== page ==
The "Space" provided the common ground from which the participating parties could work together on issues such as:

Even though the "Space" was not a political organisation, but rather an effort to bring together the parties and organisations that attended, it gave birth to some electoral alliances for the local elections of 2002,[31] the most successful being the one led by Manolis Glezos for the super-prefecture of Athens-Piraeus. The "Space" also provided the common ground from which several of the member parties and organizations launched the Greek Social Forum,[32] part of the larger European Social Forum.

2004 general election[edit]

The defining moment for the birth of Syriza came with the legislative election of 2004. Most of the participants of the "Space" sought to develop a common platform that could lead to an electoral alliance.[33] This led to the eventual formation of the Coalition of the Radical Left, in January 2004.[34]

The parties that originally formed the Coalition of the Radical Left in January 2004 were the:

Although the Communist Organization of Greece (KOE) had participated in the "Space", it decided not to take part in the Coalition.[why?][35]

In the election, the coalition gathered 241,539 votes (3.3% of the total) and elected six members to parliament. All six were members of Synaspismós, the largest of the coalition parties. This led to much tension within the coalition.

Crisis and revitalisation[edit]

Former President of Syriza, Alekos Alavanos, speaking in Athens.

After the 2004 election, the smaller parties accused Synaspismós of not honoring an agreement to have one of its members of parliament resign so that Yannis Banias of the AKOA could take his seat.[36] Tension built up and resulted in the split of the Internationalist Workers Left and the formation of Kokkino, both of which remained within the coalition. The frame of the crisis within Syriza was the reluctance of Synaspismós to adopt and maintain the political agreement for a clear denial of "centre-left politics".[citation needed]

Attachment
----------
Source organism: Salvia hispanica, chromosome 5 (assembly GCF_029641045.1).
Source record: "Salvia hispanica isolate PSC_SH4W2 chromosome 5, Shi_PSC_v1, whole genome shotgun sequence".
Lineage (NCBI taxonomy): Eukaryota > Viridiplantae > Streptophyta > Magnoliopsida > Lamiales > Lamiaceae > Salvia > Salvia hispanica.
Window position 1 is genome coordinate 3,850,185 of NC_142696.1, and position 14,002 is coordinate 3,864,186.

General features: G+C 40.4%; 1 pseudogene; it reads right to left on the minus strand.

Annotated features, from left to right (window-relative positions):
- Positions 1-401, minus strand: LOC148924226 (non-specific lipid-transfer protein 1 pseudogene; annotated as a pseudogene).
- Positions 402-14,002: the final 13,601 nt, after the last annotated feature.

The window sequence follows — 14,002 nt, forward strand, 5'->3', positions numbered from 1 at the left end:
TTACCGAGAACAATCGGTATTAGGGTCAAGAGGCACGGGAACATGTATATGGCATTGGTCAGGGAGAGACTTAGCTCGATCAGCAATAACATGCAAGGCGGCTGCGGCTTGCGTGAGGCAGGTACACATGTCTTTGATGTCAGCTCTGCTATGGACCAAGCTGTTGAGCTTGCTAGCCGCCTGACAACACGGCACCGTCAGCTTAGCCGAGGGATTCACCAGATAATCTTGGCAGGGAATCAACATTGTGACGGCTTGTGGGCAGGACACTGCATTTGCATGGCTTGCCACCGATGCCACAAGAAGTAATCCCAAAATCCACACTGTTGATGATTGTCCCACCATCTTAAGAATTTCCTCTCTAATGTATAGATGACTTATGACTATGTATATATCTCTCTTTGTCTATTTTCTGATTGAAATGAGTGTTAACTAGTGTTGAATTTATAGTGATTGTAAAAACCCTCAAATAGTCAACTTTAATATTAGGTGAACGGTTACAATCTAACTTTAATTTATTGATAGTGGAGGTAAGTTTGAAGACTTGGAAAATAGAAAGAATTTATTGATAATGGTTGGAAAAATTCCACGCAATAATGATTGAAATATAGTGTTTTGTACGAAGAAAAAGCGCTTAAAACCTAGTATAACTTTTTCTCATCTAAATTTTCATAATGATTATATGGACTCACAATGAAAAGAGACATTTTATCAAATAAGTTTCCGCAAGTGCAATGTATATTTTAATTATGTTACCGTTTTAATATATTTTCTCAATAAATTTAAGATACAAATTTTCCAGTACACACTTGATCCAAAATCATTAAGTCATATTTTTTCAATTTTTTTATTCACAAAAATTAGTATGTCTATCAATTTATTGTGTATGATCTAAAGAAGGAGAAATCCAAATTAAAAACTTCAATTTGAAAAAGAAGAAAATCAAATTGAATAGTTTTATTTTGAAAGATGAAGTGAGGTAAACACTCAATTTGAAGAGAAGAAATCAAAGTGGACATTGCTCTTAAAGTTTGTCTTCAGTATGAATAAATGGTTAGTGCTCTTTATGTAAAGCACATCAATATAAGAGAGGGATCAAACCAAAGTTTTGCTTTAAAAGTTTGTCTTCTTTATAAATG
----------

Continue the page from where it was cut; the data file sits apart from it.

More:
Three months after the 2004 legislative elections, Synaspismós chose to run independently from the rest of the coalition for the 2004 European elections and some of the smaller parties of the coalition supported the feminist Women for Another Europe (Greek: Γυναίκες για μια Άλλη Ευρώπη) list.[37]

The crisis ended in December 2004 with the 4th convention of Synaspismós, when a large majority within the party voted for the continuation of the coalition.[38] This change of attitude was further intensified with the election of Alekos Alavanos, a staunch supporter of the coalition,[39] as president of Synaspismós, after its former leader, Nikos Konstantopoulos, stepped down.

The coalition was further strengthened by the successful organization in May 2006 of the 4th European Social Forum in Athens, as well as by a number of largely successful election campaigns, such as those in Athens and Piraeus, during the 2006 local elections. The coalition ticket in the municipality of Athens was headed by Alexis Tsipras, proposed by Alavanos who declared Synaspismós's "opening to the new generation".

2007 legislative election[edit]

On 16 September 2007, Syriza gained 5.0% of the vote in the 2007 Greek legislative election. Opinion polls had already indicated that the Coalition was expected to make significant gains in the election, with predictions ranging from 4% to 5% of the electorate.[40]